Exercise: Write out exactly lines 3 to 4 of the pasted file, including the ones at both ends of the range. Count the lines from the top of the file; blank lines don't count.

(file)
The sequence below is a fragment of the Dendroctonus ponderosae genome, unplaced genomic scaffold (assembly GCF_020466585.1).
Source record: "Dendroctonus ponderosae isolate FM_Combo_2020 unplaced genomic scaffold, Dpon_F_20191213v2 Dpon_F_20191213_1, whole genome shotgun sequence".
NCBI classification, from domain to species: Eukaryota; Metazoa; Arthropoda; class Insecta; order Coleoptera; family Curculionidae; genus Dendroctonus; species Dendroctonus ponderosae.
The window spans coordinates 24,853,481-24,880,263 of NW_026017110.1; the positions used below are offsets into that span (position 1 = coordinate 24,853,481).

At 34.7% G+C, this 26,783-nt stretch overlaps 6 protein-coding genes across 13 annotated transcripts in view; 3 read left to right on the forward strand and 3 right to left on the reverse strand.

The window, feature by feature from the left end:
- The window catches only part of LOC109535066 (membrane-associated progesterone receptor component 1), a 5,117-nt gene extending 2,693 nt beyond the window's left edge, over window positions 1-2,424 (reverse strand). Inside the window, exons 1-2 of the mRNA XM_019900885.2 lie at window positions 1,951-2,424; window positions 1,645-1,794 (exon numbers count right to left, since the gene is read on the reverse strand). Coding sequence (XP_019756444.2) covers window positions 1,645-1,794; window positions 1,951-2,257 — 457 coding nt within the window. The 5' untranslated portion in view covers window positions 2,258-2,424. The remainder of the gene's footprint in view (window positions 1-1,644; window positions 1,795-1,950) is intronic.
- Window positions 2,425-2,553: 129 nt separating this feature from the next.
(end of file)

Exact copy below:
NCBI classification, from domain to species: Eukaryota; Metazoa; Arthropoda; class Insecta; order Coleoptera; family Curculionidae; genus Dendroctonus; species Dendroctonus ponderosae.
The window spans coordinates 24,853,481-24,880,263 of NW_026017110.1; the positions used below are offsets into that span (position 1 = coordinate 24,853,481).